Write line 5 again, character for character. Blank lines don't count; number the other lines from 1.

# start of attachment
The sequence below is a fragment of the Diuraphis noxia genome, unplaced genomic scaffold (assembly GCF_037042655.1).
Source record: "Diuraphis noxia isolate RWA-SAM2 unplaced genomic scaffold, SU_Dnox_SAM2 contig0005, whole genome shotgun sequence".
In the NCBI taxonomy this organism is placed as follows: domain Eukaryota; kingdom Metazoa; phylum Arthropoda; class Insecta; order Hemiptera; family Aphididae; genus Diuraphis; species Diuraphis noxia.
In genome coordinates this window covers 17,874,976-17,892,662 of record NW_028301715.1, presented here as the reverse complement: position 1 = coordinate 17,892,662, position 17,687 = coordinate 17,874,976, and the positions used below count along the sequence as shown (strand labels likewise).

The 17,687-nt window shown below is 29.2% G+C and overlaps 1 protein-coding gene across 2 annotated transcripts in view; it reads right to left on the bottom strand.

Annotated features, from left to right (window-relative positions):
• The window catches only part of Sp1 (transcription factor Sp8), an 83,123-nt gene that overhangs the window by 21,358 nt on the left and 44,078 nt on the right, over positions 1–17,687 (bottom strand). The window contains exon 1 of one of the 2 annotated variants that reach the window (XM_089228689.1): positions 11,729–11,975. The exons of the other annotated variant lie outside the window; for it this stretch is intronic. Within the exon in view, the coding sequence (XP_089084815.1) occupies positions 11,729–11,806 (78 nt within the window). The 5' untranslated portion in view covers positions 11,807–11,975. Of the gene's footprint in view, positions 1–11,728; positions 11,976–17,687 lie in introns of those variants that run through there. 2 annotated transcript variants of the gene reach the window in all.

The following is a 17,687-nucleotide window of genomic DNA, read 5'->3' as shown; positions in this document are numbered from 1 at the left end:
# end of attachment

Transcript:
The 17,687-nt window shown below is 29.2% G+C and overlaps 1 protein-coding gene across 2 annotated transcripts in view; it reads right to left on the bottom strand.